We get our news and entertainment via media that is enabled to “learn what we like” and bring us a “better” experience . . .
How the hell can an algorithm know what I like and would find interesting when I can’t define that?
Until I was in my early thirties, I’d never gotten dirt under my fingernails. One day, someone introduced me to the incredible – and up to that very second unfathomable – magic of gardening. It has been one of the great joys of my life for thirty years, now, but no algorithm would have brought me to it.
Professional sports were completely off my radar until I watched a baseball game just to impress a guy. Now, I can’t wait for Opening Day! Turns out that I LOVE watching the Washington Nationals even more than that guy (who’s been married to me for almost thirty-two years). Google, you’re smart, but you would not have predicted that for me.
For the first thirty-eight years of my life, I never gave a thought to mental health or learning disability issues . . . and then my two-year-old was diagnosed with mental retardation and autism. Trust me, NO program could have predicted that.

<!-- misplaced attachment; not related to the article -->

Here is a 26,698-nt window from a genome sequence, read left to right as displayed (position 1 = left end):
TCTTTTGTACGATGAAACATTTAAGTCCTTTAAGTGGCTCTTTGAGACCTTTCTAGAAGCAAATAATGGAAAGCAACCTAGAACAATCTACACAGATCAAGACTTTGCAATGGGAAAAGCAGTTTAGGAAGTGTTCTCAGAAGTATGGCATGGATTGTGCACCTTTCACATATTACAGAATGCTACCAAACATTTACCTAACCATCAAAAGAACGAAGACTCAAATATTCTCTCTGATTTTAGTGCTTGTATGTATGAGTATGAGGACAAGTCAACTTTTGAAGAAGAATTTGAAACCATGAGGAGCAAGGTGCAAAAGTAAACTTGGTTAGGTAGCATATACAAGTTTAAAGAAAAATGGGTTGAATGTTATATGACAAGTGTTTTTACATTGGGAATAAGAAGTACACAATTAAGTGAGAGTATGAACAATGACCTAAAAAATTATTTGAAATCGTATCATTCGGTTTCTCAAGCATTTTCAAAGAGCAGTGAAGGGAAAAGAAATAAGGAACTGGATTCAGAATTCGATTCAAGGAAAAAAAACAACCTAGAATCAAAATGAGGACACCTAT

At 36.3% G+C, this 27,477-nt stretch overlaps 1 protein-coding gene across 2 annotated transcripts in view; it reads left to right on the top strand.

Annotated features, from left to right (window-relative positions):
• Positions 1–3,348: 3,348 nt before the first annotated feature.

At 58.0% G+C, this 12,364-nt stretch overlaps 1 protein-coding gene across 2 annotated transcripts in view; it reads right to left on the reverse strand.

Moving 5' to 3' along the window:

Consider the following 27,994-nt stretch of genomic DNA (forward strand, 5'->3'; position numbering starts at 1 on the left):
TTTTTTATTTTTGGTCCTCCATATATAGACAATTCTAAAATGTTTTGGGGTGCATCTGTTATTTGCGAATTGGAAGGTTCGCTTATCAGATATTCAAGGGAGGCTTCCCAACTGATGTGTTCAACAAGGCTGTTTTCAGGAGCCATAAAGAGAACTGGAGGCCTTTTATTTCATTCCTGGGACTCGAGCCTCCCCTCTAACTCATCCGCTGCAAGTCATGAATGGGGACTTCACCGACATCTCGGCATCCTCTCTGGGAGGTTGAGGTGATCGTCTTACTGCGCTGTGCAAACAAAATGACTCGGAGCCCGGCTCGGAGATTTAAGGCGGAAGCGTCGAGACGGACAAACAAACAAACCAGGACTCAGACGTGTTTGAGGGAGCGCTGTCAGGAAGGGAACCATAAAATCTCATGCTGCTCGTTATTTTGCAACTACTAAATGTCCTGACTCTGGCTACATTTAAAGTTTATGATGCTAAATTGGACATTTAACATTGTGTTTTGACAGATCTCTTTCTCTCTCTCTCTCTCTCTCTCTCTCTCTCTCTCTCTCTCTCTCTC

Just this week, I was sure I was about to be bored by an NPR Here and Now interview with Giles Milton, author of the new book Churchill’s Ministry of Ungentlemanly Warfare: The Mavericks Who Plotted Hitler’s Defeat. I’m not a history buff, but I was in the car and this was what was available on my (non-streaming) radio, so I listened. It was mesmerizing. I’m grateful to have had that non-personally-curated media experience.
We should be very wary of “advances” in technology that aim to read our minds and just tell us more of what we already know. Look at all the things we could miss out on if we withhold our attention from anything that isn’t already on our minds. Sure, some of what I hear, see, and read is just noise, but there are so many times when I find myself totally enthralled by some story or subject or concept that I’d have never even considered mildly interesting. . . it is well worth occasionally kissing a frog – sometimes, you find a prince.